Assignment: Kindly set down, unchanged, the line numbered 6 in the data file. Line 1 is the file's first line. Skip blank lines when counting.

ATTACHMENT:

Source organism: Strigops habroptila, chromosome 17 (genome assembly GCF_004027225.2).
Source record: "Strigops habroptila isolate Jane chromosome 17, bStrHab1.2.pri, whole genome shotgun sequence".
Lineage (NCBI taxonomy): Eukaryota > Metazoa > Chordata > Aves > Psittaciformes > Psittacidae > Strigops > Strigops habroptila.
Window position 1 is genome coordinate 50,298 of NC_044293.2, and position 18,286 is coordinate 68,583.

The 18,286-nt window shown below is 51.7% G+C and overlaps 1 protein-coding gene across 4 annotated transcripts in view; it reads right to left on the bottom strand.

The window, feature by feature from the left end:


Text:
The window, feature by feature from the left end: